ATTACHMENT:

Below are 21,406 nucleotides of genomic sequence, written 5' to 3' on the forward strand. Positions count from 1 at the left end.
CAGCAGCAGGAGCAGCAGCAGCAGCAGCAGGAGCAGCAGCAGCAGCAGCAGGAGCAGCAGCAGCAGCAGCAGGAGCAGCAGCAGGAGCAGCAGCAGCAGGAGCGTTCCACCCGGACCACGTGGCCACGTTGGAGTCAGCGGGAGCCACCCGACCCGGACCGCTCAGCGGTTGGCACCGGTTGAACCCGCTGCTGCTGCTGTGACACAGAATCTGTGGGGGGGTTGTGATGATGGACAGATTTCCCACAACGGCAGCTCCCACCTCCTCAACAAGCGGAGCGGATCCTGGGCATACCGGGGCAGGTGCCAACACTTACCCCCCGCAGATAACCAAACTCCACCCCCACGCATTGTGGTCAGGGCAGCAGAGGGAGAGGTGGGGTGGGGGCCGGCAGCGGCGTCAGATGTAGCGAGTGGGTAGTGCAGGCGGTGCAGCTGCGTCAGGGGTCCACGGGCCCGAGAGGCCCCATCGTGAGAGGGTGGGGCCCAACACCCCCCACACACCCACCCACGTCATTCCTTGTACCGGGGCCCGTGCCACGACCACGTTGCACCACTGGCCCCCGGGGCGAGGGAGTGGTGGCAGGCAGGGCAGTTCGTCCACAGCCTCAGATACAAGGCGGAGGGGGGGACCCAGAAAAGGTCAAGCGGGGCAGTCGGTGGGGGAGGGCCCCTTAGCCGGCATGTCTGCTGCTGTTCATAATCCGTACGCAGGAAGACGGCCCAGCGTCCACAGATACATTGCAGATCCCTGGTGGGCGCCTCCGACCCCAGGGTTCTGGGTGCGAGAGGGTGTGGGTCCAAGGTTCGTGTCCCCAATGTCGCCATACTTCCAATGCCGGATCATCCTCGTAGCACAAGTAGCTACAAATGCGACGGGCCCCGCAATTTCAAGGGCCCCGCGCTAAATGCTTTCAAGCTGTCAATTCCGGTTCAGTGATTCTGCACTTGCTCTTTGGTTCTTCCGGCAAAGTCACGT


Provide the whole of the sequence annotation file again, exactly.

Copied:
Below are 21,406 nucleotides of genomic sequence, written 5' to 3' on the forward strand. Positions count from 1 at the left end.
CAGCAGCAGGAGCAGCAGCAGCAGCAGCAGGAGCAGCAGCAGCAGCAGCAGGAGCAGCAGCAGCAGCAGCAGGAGCAGCAGCAGGAGCAGCAGCAGCAGGAGCGTTCCACCCGGACCACGTGGCCACGTTGGAGTCAGCGGGAGCCACCCGACCCGGACCGCTCAGCGGTTGGCACCGGTTGAACCCGCTGCTGCTGCTGTGACACAGAATCTGTGGGGGGGTTGTGATGATGGACAGATTTCCCACAACGGCAGCTCCCACCTCCTCAACAAGCGGAGCGGATCCTGGGCATACCGGGGCAGGTGCCAACACTTACCCCCCGCAGATAACCAAACTCCACCCCCACGCATTGTGGTCAGGGCAGCAGAGGGAGAGGTGGGGTGGGGGCCGGCAGCGGCGTCAGATGTAGCGAGTGGGTAGTGCAGGCGGTGCAGCTGCGTCAGGGGTCCACGGGCCCGAGAGGCCCCATCGTGAGAGGGTGGGGCCCAACACCCCCCACACACCCACCCACGTCATTCCTTGTACCGGGGCCCGTGCCACGACCACGTTGCACCACTGGCCCCCGGGGCGAGGGAGTGGTGGCAGGCAGGGCAGTTCGTCCACAGCCTCAGATACAAGGCGGAGGGGGGGACCCAGAAAAGGTCAAGCGGGGCAGTCGGTGGGGGAGGGCCCCTTAGCCGGCATGTCTGCTGCTGTTCATAATCCGTACGCAGGAAGACGGCCCAGCGTCCACAGATACATTGCAGATCCCTGGTGGGCGCCTCCGACCCCAGGGTTCTGGGTGCGAGAGGGTGTGGGTCCAAGGTTCGTGTCCCCAATGTCGCCATACTTCCAATGCCGGATCATCCTCGTAGCACAAGTAGCTACAAATGCGACGGGCCCCGCAATTTCAAGGGCCCCGCGCTAAATGCTTTCAAGCTGTCAATTCCGGTTCAGTGATTCTGCACTTGCTCTTTGGTTCTTCCGGCAAAGTCACGT